Motile behavior of droplets as primordial micromotors
by Nathalie Katsonis, Stratingh Institute for Chemistry, University of Groningen, The Netherlands
Monday, 27 November 2023
12 PM (coffee and cookies served at 11:45 AM)
ICMAB - Sala d'Actes Carles Miravitlles.
The early Earth was covered in water. For life to emerge, simple molecules must have concentrated in primitive compartments, commonly referred to as protocells. It is commonly accepted that protocells self-assembled from simple lipids. However, where these lipids came from, and how they self-assembled spontaneously into primitive compartments, remains a blind spot in our understanding of chemical evolution.
Building on geological evidence that an oil slick of hydrocarbons covered the primordial ocean, I propose that the irradiation of the primeval oil slick by the sun produced simple lipids and compartments, with overarching consequences on the emerging chemical complexity of system Earth. In this presentation, I will focus on presenting our recent progress in researching how water droplets would have formed in the oil slick, and how they would have evolved motile behavior in such a system.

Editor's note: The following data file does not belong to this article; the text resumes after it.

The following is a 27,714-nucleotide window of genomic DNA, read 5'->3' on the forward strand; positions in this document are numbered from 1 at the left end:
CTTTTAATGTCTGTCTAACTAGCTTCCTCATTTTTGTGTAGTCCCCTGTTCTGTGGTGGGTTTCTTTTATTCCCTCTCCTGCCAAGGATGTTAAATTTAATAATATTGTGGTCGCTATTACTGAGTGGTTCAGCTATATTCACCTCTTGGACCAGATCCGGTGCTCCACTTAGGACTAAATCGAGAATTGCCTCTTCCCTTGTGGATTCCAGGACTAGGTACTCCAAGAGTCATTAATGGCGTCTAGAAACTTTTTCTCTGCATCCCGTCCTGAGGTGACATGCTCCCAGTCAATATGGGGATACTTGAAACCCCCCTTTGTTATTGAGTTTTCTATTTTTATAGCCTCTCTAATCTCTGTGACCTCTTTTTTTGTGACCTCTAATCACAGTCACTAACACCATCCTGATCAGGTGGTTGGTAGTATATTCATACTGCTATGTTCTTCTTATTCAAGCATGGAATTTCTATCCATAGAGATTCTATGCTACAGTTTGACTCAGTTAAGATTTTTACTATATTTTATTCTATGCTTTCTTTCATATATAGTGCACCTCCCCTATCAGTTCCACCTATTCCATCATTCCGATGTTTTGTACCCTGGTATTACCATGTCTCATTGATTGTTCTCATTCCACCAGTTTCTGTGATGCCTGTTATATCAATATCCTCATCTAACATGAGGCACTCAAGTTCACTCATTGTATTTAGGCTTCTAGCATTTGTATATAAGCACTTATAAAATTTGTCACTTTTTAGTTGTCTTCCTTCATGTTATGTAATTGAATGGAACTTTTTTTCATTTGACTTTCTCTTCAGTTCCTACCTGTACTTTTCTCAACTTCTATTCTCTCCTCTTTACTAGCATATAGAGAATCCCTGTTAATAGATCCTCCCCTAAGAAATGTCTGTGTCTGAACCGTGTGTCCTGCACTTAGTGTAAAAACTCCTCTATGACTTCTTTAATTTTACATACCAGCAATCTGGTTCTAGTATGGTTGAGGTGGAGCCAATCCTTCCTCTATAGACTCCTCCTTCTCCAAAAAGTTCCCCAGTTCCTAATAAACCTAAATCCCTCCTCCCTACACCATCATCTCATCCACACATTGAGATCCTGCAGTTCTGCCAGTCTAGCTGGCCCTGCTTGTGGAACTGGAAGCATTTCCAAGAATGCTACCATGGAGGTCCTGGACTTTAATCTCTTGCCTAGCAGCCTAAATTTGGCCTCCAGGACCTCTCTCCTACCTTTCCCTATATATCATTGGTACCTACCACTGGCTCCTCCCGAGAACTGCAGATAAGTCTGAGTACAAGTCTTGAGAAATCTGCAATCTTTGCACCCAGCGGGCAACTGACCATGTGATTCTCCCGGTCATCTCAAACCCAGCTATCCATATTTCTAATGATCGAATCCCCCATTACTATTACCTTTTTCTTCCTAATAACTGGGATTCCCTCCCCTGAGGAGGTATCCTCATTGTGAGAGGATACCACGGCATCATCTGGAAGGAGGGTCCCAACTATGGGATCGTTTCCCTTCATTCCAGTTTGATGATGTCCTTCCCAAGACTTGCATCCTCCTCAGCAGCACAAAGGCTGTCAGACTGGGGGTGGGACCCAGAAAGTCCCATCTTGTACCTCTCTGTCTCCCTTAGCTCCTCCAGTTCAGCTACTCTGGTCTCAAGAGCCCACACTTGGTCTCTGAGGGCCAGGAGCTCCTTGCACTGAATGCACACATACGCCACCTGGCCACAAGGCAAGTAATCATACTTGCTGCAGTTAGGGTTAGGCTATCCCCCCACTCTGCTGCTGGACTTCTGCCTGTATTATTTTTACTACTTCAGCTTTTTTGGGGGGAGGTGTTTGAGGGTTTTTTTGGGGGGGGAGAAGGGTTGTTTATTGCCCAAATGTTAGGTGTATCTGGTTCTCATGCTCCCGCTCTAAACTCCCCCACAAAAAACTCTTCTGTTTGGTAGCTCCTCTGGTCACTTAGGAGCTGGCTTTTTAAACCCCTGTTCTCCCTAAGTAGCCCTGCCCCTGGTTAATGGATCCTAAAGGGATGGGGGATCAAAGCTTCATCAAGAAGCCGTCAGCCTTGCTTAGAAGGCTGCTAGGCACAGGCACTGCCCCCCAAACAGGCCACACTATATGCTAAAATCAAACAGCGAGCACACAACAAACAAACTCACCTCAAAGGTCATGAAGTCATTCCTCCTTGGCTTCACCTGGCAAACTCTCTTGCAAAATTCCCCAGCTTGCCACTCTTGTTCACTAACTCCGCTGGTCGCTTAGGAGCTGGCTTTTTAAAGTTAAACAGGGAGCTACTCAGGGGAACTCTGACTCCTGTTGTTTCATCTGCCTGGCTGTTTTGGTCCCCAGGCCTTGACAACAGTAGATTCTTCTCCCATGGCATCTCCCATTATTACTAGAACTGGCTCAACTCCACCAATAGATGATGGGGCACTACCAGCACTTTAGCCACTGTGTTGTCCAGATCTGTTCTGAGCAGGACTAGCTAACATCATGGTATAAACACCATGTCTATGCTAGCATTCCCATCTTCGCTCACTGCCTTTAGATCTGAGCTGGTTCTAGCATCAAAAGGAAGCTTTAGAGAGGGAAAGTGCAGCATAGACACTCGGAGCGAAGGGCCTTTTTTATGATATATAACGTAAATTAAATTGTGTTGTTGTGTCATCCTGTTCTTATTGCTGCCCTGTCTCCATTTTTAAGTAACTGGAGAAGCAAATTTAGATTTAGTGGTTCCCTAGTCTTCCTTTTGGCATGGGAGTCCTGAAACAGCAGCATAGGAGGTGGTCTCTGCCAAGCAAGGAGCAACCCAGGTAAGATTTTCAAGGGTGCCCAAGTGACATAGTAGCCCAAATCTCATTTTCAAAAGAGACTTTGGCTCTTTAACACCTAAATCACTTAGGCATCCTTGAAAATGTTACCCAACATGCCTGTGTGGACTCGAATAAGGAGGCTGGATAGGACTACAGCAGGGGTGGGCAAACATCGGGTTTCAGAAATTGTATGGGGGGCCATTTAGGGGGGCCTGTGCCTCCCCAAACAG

We hope that this work will make an original contribution to prebiotic chemistry, with the results also delivering new insights into the degradation and management of oil slicks that pollute the environment.
Nathalie Katsonis (PhD 2004, Paris) heads the research unit Active Molecular Systems (www.katsonis.eu). Her groundbreaking work in elucidating the fundamental physical and chemical mechanisms that underpin functional movement, from the nanoscale (the molecule) to the macroscale (the material), has earned her international recognition.
Her research on how artificial molecular machines can be incorporated into soft matter to perform useful functions has set the groundwork for designing unconventional functionalities in soft and adaptable materials. Her achievements in the field of plant-inspired soft robotics have inspired scientists to create soft, human-friendly artificial robots that incorporate molecular machines in their design. Her recent work focuses on the mechanochemistry of artificial molecular machines.
In parallel, Katsonis has made key discoveries regarding the autonomous movement of microscopic droplets in water, recently reporting that chemotactic swimming by droplets can accelerate chemical reactions. This interplay between chemistry and motile behavior delineates a potential role for droplets in prebiotic chemical evolution, where droplets would have encapsulated molecular building blocks, templated the formation of vesicles, and promoted the emergence of macromolecules.
You can visit her website and follow her on Twitter.
Hosted by David Amabilino, ICMAB-CSIC